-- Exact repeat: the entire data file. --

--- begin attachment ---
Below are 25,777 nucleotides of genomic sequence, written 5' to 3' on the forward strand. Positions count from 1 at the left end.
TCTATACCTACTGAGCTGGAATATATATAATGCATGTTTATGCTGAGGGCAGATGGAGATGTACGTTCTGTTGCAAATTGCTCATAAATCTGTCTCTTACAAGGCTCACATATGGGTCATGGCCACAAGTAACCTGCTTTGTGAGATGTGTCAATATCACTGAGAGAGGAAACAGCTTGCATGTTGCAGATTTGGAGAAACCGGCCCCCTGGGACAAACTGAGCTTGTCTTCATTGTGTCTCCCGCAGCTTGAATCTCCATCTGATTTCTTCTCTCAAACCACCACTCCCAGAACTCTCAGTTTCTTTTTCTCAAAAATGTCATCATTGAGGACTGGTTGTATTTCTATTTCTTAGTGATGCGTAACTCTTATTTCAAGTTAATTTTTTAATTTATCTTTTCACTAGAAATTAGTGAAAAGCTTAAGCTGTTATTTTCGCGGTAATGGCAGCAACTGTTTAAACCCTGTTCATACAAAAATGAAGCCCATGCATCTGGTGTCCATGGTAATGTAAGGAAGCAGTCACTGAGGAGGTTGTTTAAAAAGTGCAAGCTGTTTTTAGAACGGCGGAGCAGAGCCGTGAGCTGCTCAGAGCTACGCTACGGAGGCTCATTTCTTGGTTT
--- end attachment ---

Below are 25,777 nucleotides of genomic sequence, written 5' to 3' on the forward strand. Positions count from 1 at the left end.
TCTATACCTACTGAGCTGGAATATATATAATGCATGTTTATGCTGAGGGCAGATGGAGATGTACGTTCTGTTGCAAATTGCTCATAAATCTGTCTCTTACAAGGCTCACATATGGGTCATGGCCACAAGTAACCTGCTTTGTGAGATGTGTCAATATCACTGAGAGAGGAAACAGCTTGCATGTTGCAGATTTGGAGAAACCGGCCCCCTGGGACAAACTGAGCTTGTCTTCATTGTGTCTCCCGCAGCTTGAATCTCCATCTGATTTCTTCTCTCAAACCACCACTCCCAGAACTCTCAGTTTCTTTTTCTCAAAAATGTCATCATTGAGGACTGGTTGTATTTCTATTTCTTAGTGATGCGTAACTCTTATTTCAAGTTAATTTTTTAATTTATCTTTTCACTAGAAATTAGTGAAAAGCTTAAGCTGTTATTTTCGCGGTAATGGCAGCAACTGTTTAAACCCTGTTCATACAAAAATGAAGCCCATGCATCTGGTGTCCATGGTAATGTAAGGAAGCAGTCACTGAGGAGGTTGTTTAAAAAGTGCAAGCTGTTTTTAGAACGGCGGAGCAGAGCCGTGAGCTGCTCAGAGCTACGCTACGGAGGCTCATTTCTTGGTTT